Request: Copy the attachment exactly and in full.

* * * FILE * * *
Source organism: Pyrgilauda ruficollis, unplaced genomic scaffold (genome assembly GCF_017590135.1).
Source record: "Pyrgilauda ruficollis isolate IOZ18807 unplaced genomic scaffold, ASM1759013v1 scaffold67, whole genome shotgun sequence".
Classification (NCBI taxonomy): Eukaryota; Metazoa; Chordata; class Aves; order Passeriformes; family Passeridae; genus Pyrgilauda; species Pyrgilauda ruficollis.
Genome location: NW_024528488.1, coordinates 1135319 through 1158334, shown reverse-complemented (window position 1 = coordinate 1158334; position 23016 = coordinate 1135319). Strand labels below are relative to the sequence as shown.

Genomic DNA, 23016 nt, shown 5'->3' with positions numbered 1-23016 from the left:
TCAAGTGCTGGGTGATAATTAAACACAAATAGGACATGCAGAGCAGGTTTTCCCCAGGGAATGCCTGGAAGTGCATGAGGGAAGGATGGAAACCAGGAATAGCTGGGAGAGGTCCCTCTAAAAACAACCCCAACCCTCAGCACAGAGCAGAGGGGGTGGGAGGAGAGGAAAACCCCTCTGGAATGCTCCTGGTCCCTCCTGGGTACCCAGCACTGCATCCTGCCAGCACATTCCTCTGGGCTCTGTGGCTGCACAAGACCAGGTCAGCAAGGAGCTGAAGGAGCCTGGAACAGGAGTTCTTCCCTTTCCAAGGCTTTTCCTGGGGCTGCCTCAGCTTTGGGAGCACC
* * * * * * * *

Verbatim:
Source organism: Pyrgilauda ruficollis, unplaced genomic scaffold (genome assembly GCF_017590135.1).
Source record: "Pyrgilauda ruficollis isolate IOZ18807 unplaced genomic scaffold, ASM1759013v1 scaffold67, whole genome shotgun sequence".
Classification (NCBI taxonomy): Eukaryota; Metazoa; Chordata; class Aves; order Passeriformes; family Passeridae; genus Pyrgilauda; species Pyrgilauda ruficollis.
Genome location: NW_024528488.1, coordinates 1135319 through 1158334, shown reverse-complemented (window position 1 = coordinate 1158334; position 23016 = coordinate 1135319). Strand labels below are relative to the sequence as shown.

Genomic DNA, 23016 nt, shown 5'->3' with positions numbered 1-23016 from the left:
TCAAGTGCTGGGTGATAATTAAACACAAATAGGACATGCAGAGCAGGTTTTCCCCAGGGAATGCCTGGAAGTGCATGAGGGAAGGATGGAAACCAGGAATAGCTGGGAGAGGTCCCTCTAAAAACAACCCCAACCCTCAGCACAGAGCAGAGGGGGTGGGAGGAGAGGAAAACCCCTCTGGAATGCTCCTGGTCCCTCCTGGGTACCCAGCACTGCATCCTGCCAGCACATTCCTCTGGGCTCTGTGGCTGCACAAGACCAGGTCAGCAAGGAGCTGAAGGAGCCTGGAACAGGAGTTCTTCCCTTTCCAAGGCTTTTCCTGGGGCTGCCTCAGCTTTGGGAGCACC